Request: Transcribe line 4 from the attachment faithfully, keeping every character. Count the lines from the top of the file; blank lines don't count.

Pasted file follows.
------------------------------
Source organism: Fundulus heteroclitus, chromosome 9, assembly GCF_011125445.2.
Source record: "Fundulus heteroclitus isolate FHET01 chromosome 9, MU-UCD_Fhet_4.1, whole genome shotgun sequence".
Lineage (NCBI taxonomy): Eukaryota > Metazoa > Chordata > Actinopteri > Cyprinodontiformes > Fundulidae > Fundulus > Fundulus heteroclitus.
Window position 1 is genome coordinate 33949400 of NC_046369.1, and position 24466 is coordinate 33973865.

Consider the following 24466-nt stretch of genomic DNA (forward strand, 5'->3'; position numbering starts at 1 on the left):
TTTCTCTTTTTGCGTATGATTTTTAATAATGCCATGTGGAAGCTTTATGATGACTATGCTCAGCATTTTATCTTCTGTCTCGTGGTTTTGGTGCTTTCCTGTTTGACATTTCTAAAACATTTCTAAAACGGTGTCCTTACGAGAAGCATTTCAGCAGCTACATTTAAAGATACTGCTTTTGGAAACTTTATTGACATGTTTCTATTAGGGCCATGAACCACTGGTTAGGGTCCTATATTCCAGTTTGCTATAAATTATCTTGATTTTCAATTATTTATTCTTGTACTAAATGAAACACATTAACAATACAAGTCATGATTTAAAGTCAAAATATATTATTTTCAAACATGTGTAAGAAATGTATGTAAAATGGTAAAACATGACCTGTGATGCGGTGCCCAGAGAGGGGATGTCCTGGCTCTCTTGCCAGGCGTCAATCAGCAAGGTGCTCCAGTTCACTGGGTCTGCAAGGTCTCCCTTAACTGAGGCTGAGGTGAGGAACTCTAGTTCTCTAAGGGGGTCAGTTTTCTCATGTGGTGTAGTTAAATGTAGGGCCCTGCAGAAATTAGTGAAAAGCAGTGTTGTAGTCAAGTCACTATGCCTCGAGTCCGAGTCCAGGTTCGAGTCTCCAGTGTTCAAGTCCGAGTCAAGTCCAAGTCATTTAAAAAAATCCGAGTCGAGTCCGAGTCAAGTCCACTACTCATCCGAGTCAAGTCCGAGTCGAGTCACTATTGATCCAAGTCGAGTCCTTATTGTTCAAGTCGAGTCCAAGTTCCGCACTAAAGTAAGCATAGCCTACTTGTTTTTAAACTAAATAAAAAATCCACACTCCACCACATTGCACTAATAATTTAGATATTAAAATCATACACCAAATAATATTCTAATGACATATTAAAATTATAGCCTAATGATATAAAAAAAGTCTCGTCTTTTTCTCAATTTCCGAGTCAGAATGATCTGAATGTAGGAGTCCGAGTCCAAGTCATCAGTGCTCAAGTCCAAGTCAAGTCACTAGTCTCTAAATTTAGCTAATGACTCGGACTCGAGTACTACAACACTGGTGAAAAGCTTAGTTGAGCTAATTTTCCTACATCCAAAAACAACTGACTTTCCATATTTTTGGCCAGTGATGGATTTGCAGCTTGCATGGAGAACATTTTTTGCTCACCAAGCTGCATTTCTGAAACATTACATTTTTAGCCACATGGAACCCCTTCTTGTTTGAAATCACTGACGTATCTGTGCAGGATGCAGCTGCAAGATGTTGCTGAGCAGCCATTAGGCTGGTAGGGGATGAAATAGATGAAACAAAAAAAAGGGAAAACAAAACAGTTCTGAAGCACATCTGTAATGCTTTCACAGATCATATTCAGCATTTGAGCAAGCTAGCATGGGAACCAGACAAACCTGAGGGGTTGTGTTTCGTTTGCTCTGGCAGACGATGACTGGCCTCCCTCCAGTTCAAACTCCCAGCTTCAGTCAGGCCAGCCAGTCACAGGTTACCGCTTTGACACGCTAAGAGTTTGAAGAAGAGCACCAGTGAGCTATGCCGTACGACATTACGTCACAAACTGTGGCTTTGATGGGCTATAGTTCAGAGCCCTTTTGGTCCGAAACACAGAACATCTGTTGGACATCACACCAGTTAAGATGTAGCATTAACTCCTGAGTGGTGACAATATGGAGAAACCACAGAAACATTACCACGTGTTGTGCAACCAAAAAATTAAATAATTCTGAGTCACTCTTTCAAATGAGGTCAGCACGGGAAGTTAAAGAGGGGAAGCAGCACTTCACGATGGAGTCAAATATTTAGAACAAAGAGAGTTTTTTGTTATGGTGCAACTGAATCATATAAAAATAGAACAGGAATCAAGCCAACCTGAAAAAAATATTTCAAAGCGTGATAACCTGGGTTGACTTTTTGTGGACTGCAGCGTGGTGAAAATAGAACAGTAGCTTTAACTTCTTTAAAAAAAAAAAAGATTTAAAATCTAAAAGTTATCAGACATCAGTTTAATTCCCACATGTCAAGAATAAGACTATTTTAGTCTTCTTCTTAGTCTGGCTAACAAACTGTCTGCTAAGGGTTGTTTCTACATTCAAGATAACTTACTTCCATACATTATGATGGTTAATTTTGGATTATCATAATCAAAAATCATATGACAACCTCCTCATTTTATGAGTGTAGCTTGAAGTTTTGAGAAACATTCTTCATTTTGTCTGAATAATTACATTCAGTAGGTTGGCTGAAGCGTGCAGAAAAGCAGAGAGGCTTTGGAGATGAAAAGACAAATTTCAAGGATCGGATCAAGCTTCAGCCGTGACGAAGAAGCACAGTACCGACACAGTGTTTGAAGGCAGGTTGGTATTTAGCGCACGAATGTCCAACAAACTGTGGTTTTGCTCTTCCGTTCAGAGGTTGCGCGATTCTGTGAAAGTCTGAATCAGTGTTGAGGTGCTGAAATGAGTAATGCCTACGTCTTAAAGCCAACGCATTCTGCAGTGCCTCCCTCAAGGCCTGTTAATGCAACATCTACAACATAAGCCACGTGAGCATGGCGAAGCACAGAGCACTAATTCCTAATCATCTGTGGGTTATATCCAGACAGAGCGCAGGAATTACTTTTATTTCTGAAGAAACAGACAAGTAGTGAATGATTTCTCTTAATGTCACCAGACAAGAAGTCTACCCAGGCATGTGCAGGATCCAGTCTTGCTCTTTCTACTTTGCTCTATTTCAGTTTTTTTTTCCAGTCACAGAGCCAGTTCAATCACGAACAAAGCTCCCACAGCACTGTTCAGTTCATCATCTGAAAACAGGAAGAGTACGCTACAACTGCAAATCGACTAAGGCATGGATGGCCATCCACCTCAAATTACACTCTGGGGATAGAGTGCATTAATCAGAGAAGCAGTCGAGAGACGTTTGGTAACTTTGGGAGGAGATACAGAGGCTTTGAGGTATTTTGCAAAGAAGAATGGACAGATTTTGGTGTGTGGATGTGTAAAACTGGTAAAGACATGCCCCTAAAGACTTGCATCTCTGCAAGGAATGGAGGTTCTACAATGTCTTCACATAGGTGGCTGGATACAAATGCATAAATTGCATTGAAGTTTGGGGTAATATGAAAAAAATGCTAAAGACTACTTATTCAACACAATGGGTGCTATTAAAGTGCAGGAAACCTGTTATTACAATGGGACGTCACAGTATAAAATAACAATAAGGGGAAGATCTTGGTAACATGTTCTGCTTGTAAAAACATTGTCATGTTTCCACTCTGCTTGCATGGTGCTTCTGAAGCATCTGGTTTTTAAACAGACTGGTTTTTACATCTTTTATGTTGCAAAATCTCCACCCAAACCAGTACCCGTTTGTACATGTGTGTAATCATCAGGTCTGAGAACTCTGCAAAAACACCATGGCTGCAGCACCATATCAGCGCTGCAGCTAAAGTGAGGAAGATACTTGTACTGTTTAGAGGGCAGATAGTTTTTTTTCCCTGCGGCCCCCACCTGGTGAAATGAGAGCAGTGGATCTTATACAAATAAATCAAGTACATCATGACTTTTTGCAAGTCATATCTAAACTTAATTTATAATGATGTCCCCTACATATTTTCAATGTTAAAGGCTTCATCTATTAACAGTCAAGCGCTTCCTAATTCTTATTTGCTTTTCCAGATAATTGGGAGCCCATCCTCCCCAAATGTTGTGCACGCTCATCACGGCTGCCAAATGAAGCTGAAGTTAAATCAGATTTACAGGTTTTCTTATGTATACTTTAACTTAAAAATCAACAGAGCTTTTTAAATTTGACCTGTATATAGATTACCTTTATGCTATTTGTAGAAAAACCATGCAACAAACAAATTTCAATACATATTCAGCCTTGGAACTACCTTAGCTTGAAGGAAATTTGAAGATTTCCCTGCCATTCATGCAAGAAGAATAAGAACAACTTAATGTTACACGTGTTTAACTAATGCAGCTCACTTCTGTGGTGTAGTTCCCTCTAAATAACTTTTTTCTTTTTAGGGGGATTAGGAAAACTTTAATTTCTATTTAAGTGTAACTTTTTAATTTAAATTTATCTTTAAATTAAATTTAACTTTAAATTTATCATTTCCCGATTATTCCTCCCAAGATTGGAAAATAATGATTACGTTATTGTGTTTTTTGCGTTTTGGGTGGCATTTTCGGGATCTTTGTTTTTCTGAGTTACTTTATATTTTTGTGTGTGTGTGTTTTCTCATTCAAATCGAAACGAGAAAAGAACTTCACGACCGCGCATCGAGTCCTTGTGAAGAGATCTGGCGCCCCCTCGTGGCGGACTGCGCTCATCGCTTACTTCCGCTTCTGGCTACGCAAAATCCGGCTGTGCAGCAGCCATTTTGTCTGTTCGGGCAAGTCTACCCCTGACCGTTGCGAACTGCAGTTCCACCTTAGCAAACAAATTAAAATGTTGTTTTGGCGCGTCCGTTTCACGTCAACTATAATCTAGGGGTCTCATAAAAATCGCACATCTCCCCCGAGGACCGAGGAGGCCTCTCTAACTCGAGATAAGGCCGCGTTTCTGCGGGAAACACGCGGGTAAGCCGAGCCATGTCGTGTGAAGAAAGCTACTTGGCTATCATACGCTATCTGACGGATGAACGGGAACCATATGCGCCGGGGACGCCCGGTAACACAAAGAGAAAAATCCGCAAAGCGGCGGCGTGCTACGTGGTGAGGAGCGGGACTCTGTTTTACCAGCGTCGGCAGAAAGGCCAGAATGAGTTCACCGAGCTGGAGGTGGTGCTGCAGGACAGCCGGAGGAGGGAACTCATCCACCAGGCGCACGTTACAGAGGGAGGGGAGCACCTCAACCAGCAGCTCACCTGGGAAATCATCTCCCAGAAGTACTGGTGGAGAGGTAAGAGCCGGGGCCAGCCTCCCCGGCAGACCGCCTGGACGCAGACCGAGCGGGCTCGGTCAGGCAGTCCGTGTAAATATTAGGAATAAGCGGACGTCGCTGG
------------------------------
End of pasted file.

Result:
Window position 1 is genome coordinate 33949400 of NC_046369.1, and position 24466 is coordinate 33973865.